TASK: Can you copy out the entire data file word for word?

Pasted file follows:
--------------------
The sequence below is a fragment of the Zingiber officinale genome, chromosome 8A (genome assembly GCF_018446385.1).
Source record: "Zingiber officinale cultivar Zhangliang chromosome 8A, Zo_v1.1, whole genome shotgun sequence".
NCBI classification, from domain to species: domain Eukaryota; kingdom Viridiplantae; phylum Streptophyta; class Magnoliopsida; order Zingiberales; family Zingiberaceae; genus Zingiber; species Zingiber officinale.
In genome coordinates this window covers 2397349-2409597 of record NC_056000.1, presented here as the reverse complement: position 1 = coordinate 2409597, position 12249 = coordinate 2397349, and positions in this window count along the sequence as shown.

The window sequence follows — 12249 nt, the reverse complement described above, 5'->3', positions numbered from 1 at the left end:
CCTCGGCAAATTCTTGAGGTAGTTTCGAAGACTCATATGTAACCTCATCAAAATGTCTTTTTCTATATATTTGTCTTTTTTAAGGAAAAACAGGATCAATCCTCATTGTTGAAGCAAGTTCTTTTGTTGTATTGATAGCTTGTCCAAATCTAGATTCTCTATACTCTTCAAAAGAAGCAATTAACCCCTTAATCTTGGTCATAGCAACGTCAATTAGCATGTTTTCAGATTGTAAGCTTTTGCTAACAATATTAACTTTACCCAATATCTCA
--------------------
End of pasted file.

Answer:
The sequence below is a fragment of the Zingiber officinale genome, chromosome 8A (genome assembly GCF_018446385.1).
Source record: "Zingiber officinale cultivar Zhangliang chromosome 8A, Zo_v1.1, whole genome shotgun sequence".
NCBI classification, from domain to species: domain Eukaryota; kingdom Viridiplantae; phylum Streptophyta; class Magnoliopsida; order Zingiberales; family Zingiberaceae; genus Zingiber; species Zingiber officinale.
In genome coordinates this window covers 2397349-2409597 of record NC_056000.1, presented here as the reverse complement: position 1 = coordinate 2409597, position 12249 = coordinate 2397349, and positions in this window count along the sequence as shown.

The window sequence follows — 12249 nt, the reverse complement described above, 5'->3', positions numbered from 1 at the left end:
CCTCGGCAAATTCTTGAGGTAGTTTCGAAGACTCATATGTAACCTCATCAAAATGTCTTTTTCTATATATTTGTCTTTTTTAAGGAAAAACAGGATCAATCCTCATTGTTGAAGCAAGTTCTTTTGTTGTATTGATAGCTTGTCCAAATCTAGATTCTCTATACTCTTCAAAAGAAGCAATTAACCCCTTAATCTTGGTCATAGCAACGTCAATTAGCATGTTTTCAGATTGTAAGCTTTTGCTAACAATATTAACTTTACCCAATATCTCA